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W Story for the #atozchallenge

2016AtoZChallenge

“Why are there bubbles in the washing up bowl? Why does it get dark at night? Why is my middle finger longer than all the others?”

Whether it was the incessant questioning that made her snap or the row with her boss earlier, she didn’t know. “When are you going to grow up?”

Water – soapy water – hot, soapy water splashed all over her and onto the kitchen floor. “Wonderful, just wonderful,” she screamed in frustration.

“Why did you splash water? Why is it wonderful?”

Why

Links to previous A-Z stories:

A B C D E F G H I J K L M N O P Q R S T U V W X Y Z

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Books

A-Z Challenge: W is for…

Why? And Wearing White

Memoir Writing

This post is one of 26 I am writing for the A-Z Challenge on the subject of writing a memoir. I’m not an expert in writing memoirs, but I’m exploring the topic with thoughts about writing one, and am happy to share the fruits of my exploration.

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MemoirWriting-Why

Who? What? When? Where? These are all questions we need to answer as we write the scenes that make up the memoir.

But most of all, we need to ask why. Because the why questions help us to make sense of what happened, and we need to make sense of events before letting readers get to them. Readers aren’t therapists. We don’t go to them with our problems. They want to see solutions.

There are many why questions that need to be answered while writing a memoir. Even if the answers don’t make it into the memoir, I think we should know the answers. Knowing them will provide the clarity we require to make the memoir shine.

  • Why write a memoir?
  • Why did that happen to me?
  • Why did I do that?
  • Why did they do that?

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It’s time for another story from my past. This is one that probably won’t make it to the memoir.

I’ve been reading a lot of A-Z posts. One set of posts that has fascinated me has been Rosalind Adam’s discussion of song lyrics. In her K post, she asked, “Is there a song that speaks directly to you?” I could mention several such songs, but this time I immediately thought of one in Hebrew and the words, “This summer wear white and pray for the best.”

In the summer of 1986 I’d been through one miscarriage and was at the beginning of another pregnancy. I had a pair of white trousers that were slightly wider in the waist than my others and suitable for this stage. If there had been any bleeding, white wouldn’t have been the best colour to wear, but I hoped that wouldn’t happen again. I often wore those trousers that summer and often sang those words to myself. Fortunately, all was well. He weighed 3.875 kg at birth. That’s 8.54 pounds.

I don’t even know the real meaning of that song!

Unfortunately, but excitingly, I probably won’t be able to respond to your comments before the beginning of May. But do please keep commenting. When the challenge is over, I will write a concluding post with a summary of all the advice you’ve been giving me. And don’t forget, the Comment link is at the top of this post.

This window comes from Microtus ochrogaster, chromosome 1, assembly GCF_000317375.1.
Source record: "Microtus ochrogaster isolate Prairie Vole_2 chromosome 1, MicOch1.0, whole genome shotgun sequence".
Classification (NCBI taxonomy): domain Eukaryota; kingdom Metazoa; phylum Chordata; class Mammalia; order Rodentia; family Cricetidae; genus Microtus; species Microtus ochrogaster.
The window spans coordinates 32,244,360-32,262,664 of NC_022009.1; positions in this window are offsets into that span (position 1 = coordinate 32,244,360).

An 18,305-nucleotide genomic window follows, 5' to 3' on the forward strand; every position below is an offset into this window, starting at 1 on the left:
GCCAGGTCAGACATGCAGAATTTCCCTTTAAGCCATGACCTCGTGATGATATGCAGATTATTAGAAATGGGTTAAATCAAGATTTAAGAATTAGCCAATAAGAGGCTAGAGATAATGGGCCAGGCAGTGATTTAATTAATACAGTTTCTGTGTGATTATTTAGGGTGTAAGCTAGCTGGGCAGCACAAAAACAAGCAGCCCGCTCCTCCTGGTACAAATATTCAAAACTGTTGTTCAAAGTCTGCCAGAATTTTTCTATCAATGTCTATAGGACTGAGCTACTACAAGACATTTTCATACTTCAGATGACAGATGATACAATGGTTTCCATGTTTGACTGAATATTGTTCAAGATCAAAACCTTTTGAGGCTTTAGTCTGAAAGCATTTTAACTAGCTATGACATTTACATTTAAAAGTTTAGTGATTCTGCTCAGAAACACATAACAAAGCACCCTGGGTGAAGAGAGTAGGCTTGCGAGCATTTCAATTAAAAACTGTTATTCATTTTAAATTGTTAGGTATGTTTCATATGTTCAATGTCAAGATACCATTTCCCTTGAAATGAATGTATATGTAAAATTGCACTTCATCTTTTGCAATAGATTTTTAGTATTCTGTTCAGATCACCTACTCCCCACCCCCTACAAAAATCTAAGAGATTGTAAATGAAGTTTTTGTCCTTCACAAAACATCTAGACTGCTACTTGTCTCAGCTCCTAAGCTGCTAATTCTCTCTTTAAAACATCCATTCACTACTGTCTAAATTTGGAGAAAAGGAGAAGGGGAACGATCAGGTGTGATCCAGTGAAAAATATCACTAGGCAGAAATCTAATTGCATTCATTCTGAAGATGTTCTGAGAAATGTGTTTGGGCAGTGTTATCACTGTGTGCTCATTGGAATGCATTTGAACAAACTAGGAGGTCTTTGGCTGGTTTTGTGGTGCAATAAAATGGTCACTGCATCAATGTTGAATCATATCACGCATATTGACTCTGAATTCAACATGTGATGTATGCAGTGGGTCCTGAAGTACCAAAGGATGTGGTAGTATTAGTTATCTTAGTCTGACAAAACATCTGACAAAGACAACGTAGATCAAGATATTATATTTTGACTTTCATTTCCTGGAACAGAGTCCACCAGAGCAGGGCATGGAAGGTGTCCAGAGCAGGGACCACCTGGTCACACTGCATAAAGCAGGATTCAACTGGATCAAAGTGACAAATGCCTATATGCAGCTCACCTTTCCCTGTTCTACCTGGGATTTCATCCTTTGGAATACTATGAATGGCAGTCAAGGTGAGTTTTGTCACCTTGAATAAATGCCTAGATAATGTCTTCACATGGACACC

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Books

A-Z Challenge: G is for…

Gornick’s Situation and Story

Memoir Writing

This post is one of 26 I am writing for the A-Z Challenge on the subject of writing a memoir. I’m not an expert in writing memoirs, but I’m exploring the topic with thoughts about writing one, and am happy to share the fruits of my exploration.

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MemoirWriting-Gornick

In her book, The Situation and the Story: The Art of Personal Narrative, Vivian Gornick differentiates between these two easily-confused terms. Actually, it’s not the terms that people confuse, because as far as I know Gornick is the only one who uses them. It’s the concept that there are two things going on.

Gornick’s “situation” is the collection of scenes, the where, who and what. The story is the emotional journey the narrator travelled while traversing the scenes. This is what the reader really wants to understand. Without a story, the situation has no interest, or not much.

To illustrate a major point in the book, Gornick describes a speech that moved her while others didn’t. When she analysed the reasons why this particular speech was different from the rest, she came to the conclusion that the speaker was able to choose who she needed to be for the purpose of the speech. That is, out of all her roles in her life, she chose the one that fitted the theme of her speech and stuck to it. She says, “Because the narrator knew who was speaking, she also knew why she was speaking.”

Who am I for the purpose of my memoir? I think I have to be a person who has been affected by social anxiety. The fact that I’m a wife, a mother, a sister, a cousin, a friend, a maths graduate, a former computer programmer, a dancer, a chief cook and bottle washer and more is only relevant if any of these roles have some bearing on social anxiety, or if social anxiety has affected these roles.

Do you know who you are?